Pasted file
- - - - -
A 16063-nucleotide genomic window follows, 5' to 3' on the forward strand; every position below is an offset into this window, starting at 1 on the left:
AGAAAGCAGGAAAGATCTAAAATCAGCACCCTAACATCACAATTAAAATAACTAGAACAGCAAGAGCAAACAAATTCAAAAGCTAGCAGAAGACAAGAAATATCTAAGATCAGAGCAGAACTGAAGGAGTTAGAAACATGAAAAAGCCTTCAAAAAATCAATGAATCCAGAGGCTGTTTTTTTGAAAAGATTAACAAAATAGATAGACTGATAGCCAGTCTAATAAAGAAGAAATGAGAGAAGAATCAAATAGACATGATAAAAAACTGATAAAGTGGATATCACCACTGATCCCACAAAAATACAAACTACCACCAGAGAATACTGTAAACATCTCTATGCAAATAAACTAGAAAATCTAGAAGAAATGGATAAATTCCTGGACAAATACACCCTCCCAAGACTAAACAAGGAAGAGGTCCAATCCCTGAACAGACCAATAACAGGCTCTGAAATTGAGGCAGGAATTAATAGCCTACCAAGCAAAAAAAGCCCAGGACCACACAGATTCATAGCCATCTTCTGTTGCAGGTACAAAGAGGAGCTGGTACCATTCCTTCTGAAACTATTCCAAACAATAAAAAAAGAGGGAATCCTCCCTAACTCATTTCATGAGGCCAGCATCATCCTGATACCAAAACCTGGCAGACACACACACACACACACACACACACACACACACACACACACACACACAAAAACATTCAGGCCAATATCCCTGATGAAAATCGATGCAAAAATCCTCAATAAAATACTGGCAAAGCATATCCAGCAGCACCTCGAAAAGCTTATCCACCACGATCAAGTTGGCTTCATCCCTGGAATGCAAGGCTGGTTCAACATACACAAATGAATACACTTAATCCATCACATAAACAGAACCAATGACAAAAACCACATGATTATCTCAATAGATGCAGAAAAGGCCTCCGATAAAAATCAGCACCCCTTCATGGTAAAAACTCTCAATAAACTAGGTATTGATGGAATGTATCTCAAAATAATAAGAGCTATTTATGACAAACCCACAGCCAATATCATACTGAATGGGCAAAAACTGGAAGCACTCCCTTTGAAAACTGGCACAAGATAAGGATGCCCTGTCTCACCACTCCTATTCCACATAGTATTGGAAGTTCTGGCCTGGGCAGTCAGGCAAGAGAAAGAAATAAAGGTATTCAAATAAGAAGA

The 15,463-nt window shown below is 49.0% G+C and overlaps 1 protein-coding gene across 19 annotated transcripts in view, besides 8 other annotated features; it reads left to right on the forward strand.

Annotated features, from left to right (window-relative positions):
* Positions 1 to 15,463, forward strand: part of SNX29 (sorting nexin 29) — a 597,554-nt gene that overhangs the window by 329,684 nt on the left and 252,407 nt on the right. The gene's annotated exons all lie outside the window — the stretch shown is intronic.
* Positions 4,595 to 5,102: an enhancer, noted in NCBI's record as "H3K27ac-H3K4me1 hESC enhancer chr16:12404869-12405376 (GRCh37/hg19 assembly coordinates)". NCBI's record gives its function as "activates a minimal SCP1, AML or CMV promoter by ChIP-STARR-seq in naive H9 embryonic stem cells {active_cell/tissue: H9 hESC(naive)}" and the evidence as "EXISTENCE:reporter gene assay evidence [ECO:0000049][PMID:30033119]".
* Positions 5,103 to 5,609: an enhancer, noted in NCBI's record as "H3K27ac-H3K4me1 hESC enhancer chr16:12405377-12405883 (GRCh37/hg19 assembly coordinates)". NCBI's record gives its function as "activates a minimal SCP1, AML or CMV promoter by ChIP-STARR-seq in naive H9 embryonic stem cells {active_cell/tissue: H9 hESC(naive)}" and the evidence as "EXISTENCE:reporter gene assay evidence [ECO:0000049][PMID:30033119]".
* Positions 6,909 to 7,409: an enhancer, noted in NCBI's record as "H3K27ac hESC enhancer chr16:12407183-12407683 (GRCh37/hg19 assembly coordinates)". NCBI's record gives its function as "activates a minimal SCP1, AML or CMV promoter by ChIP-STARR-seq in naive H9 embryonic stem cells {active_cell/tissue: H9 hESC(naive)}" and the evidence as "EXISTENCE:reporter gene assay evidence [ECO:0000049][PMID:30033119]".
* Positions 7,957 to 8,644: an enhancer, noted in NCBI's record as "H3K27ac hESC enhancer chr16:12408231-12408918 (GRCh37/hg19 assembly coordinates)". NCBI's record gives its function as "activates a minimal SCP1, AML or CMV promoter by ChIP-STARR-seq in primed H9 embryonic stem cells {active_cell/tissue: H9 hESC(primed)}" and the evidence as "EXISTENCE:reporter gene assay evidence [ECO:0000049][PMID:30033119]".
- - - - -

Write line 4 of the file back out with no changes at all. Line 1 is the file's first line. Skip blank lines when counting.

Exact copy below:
Annotated features, from left to right (window-relative positions):